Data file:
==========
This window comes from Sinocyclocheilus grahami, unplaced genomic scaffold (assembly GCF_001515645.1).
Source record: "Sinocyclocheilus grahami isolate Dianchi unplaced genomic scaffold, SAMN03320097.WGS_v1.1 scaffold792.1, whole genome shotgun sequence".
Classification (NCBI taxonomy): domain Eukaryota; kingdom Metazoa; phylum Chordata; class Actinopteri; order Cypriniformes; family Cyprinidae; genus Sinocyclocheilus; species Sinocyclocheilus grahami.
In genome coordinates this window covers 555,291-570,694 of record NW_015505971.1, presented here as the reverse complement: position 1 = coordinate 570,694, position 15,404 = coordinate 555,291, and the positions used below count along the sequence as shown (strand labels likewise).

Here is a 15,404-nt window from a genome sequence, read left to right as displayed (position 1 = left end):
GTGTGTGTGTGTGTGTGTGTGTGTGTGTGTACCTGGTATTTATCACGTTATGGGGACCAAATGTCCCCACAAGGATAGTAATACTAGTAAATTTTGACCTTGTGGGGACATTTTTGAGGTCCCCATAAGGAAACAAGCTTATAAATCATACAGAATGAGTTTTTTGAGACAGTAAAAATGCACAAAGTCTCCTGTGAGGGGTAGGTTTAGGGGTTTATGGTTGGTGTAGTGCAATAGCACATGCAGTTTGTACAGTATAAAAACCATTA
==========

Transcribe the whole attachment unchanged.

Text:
This window comes from Sinocyclocheilus grahami, unplaced genomic scaffold (assembly GCF_001515645.1).
Source record: "Sinocyclocheilus grahami isolate Dianchi unplaced genomic scaffold, SAMN03320097.WGS_v1.1 scaffold792.1, whole genome shotgun sequence".
Classification (NCBI taxonomy): domain Eukaryota; kingdom Metazoa; phylum Chordata; class Actinopteri; order Cypriniformes; family Cyprinidae; genus Sinocyclocheilus; species Sinocyclocheilus grahami.
In genome coordinates this window covers 555,291-570,694 of record NW_015505971.1, presented here as the reverse complement: position 1 = coordinate 570,694, position 15,404 = coordinate 555,291, and the positions used below count along the sequence as shown (strand labels likewise).

Here is a 15,404-nt window from a genome sequence, read left to right as displayed (position 1 = left end):
GTGTGTGTGTGTGTGTGTGTGTGTGTGTGTACCTGGTATTTATCACGTTATGGGGACCAAATGTCCCCACAAGGATAGTAATACTAGTAAATTTTGACCTTGTGGGGACATTTTTGAGGTCCCCATAAGGAAACAAGCTTATAAATCATACAGAATGAGTTTTTTGAGACAGTAAAAATGCACAAAGTCTCCTGTGAGGGGTAGGTTTAGGGGTTTATGGTTGGTGTAGTGCAATAGCACATGCAGTTTGTACAGTATAAAAACCATTA